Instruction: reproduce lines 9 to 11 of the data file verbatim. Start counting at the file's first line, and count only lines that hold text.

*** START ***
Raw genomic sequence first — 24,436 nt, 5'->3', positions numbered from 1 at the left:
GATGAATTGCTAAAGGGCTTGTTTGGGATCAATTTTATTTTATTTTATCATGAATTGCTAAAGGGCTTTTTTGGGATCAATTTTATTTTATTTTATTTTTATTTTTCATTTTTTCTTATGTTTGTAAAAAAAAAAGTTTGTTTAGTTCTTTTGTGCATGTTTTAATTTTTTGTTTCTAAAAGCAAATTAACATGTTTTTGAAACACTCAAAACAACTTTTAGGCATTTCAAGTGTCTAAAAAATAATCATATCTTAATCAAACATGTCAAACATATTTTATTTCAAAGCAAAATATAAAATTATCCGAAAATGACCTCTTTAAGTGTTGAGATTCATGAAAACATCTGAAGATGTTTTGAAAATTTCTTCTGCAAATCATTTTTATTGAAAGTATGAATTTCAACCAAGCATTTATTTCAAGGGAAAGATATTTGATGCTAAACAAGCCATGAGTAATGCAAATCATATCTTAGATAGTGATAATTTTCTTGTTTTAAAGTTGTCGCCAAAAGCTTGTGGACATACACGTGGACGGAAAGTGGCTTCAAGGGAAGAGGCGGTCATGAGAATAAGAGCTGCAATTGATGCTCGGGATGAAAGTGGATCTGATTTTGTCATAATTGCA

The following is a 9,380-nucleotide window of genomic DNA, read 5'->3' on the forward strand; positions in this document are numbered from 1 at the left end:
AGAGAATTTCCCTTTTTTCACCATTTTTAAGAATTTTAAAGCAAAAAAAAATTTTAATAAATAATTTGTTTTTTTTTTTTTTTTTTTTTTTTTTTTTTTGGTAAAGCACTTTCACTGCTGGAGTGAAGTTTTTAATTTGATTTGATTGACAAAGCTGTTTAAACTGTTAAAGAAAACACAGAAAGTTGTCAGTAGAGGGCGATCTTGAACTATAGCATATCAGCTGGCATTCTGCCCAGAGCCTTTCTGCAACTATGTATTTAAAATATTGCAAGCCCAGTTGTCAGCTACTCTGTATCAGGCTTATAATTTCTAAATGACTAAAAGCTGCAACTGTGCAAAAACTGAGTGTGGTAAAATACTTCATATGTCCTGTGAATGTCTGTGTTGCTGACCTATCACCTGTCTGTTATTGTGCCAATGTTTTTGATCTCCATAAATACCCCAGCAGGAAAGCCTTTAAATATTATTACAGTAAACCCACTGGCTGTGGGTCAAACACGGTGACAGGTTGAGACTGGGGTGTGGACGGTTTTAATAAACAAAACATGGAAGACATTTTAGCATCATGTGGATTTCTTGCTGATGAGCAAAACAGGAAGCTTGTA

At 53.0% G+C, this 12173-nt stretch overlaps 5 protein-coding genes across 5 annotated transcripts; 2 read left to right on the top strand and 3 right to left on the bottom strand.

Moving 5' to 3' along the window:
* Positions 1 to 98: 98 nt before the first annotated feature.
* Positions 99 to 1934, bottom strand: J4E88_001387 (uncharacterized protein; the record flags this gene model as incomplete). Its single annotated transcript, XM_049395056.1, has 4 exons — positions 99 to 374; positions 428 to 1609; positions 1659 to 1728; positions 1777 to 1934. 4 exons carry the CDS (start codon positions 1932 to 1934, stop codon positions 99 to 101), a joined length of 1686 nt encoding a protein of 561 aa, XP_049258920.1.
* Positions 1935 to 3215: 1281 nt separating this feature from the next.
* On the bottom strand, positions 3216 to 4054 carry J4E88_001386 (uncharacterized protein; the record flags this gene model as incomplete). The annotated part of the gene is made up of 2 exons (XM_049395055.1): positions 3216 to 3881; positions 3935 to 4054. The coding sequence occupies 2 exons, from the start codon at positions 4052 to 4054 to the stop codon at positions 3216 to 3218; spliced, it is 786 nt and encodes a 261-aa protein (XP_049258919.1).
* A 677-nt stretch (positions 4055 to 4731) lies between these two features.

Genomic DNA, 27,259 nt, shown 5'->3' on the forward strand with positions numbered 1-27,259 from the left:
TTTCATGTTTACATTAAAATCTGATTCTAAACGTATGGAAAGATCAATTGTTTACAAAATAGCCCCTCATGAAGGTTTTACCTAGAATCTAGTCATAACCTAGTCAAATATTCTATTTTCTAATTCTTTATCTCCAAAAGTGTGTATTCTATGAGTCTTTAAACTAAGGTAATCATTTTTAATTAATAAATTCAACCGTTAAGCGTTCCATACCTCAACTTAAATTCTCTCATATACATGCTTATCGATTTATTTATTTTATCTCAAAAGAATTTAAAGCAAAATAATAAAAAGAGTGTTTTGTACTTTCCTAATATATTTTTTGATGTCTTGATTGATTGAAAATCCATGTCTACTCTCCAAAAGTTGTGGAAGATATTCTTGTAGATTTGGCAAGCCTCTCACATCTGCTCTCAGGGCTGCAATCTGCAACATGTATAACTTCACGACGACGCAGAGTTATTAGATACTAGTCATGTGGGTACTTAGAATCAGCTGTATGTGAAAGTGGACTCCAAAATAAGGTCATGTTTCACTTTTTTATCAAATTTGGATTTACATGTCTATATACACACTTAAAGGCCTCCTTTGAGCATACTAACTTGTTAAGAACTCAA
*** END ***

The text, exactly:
* Positions 1935 to 3215: 1281 nt separating this feature from the next.
* On the bottom strand, positions 3216 to 4054 carry J4E88_001386 (uncharacterized protein; the record flags this gene model as incomplete). The annotated part of the gene is made up of 2 exons (XM_049395055.1): positions 3216 to 3881; positions 3935 to 4054. The coding sequence occupies 2 exons, from the start codon at positions 4052 to 4054 to the stop codon at positions 3216 to 3218; spliced, it is 786 nt and encodes a 261-aa protein (XP_049258919.1).
* A 677-nt stretch (positions 4055 to 4731) lies between these two features.